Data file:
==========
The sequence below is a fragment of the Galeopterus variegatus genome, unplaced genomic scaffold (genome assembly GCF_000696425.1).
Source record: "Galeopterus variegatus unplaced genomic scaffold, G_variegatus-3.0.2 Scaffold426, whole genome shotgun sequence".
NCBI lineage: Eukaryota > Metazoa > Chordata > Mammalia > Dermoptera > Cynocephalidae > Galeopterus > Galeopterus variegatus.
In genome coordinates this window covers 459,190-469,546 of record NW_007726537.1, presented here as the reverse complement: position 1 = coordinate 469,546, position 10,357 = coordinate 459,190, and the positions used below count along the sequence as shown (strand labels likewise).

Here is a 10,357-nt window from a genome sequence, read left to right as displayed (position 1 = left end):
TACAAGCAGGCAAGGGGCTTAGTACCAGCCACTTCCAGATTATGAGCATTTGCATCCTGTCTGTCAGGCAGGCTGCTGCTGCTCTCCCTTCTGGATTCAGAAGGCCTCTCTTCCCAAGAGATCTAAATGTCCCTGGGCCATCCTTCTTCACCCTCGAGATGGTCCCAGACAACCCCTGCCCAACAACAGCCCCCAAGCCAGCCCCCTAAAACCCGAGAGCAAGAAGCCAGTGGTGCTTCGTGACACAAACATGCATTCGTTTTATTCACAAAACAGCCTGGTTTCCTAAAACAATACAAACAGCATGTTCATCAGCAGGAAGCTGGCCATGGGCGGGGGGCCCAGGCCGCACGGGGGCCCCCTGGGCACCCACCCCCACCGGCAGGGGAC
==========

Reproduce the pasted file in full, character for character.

The sequence below is a fragment of the Galeopterus variegatus genome, unplaced genomic scaffold (genome assembly GCF_000696425.1).
Source record: "Galeopterus variegatus unplaced genomic scaffold, G_variegatus-3.0.2 Scaffold426, whole genome shotgun sequence".
NCBI lineage: Eukaryota > Metazoa > Chordata > Mammalia > Dermoptera > Cynocephalidae > Galeopterus > Galeopterus variegatus.
In genome coordinates this window covers 459,190-469,546 of record NW_007726537.1, presented here as the reverse complement: position 1 = coordinate 469,546, position 10,357 = coordinate 459,190, and the positions used below count along the sequence as shown (strand labels likewise).

Here is a 10,357-nt window from a genome sequence, read left to right as displayed (position 1 = left end):
TACAAGCAGGCAAGGGGCTTAGTACCAGCCACTTCCAGATTATGAGCATTTGCATCCTGTCTGTCAGGCAGGCTGCTGCTGCTCTCCCTTCTGGATTCAGAAGGCCTCTCTTCCCAAGAGATCTAAATGTCCCTGGGCCATCCTTCTTCACCCTCGAGATGGTCCCAGACAACCCCTGCCCAACAACAGCCCCCAAGCCAGCCCCCTAAAACCCGAGAGCAAGAAGCCAGTGGTGCTTCGTGACACAAACATGCATTCGTTTTATTCACAAAACAGCCTGGTTTCCTAAAACAATACAAACAGCATGTTCATCAGCAGGAAGCTGGCCATGGGCGGGGGGCCCAGGCCGCACGGGGGCCCCCTGGGCACCCACCCCCACCGGCAGGGGAC